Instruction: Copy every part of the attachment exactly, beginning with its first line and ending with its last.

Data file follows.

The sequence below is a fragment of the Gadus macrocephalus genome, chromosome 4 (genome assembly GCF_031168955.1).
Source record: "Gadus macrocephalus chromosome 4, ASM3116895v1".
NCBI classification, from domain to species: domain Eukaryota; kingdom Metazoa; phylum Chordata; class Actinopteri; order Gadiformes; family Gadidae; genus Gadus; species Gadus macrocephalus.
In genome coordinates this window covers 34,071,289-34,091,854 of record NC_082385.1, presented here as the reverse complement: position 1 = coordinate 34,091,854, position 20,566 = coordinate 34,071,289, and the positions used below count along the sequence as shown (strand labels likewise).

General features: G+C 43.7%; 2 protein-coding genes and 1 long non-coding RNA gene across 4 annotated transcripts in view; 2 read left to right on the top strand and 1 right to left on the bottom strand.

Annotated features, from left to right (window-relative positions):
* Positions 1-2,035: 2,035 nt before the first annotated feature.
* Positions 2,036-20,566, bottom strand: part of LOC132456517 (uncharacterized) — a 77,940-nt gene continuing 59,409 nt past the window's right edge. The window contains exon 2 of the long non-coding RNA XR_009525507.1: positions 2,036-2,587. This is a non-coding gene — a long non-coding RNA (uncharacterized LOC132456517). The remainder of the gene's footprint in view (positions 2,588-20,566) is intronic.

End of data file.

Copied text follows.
The sequence below is a fragment of the Gadus macrocephalus genome, chromosome 4 (genome assembly GCF_031168955.1).
Source record: "Gadus macrocephalus chromosome 4, ASM3116895v1".
NCBI classification, from domain to species: domain Eukaryota; kingdom Metazoa; phylum Chordata; class Actinopteri; order Gadiformes; family Gadidae; genus Gadus; species Gadus macrocephalus.
In genome coordinates this window covers 34,071,289-34,091,854 of record NC_082385.1, presented here as the reverse complement: position 1 = coordinate 34,091,854, position 20,566 = coordinate 34,071,289, and the positions used below count along the sequence as shown (strand labels likewise).

General features: G+C 43.7%; 2 protein-coding genes and 1 long non-coding RNA gene across 4 annotated transcripts in view; 2 read left to right on the top strand and 1 right to left on the bottom strand.

Annotated features, from left to right (window-relative positions):
* Positions 1-2,035: 2,035 nt before the first annotated feature.
* Positions 2,036-20,566, bottom strand: part of LOC132456517 (uncharacterized) — a 77,940-nt gene continuing 59,409 nt past the window's right edge. The window contains exon 2 of the long non-coding RNA XR_009525507.1: positions 2,036-2,587. This is a non-coding gene — a long non-coding RNA (uncharacterized LOC132456517). The remainder of the gene's footprint in view (positions 2,588-20,566) is intronic.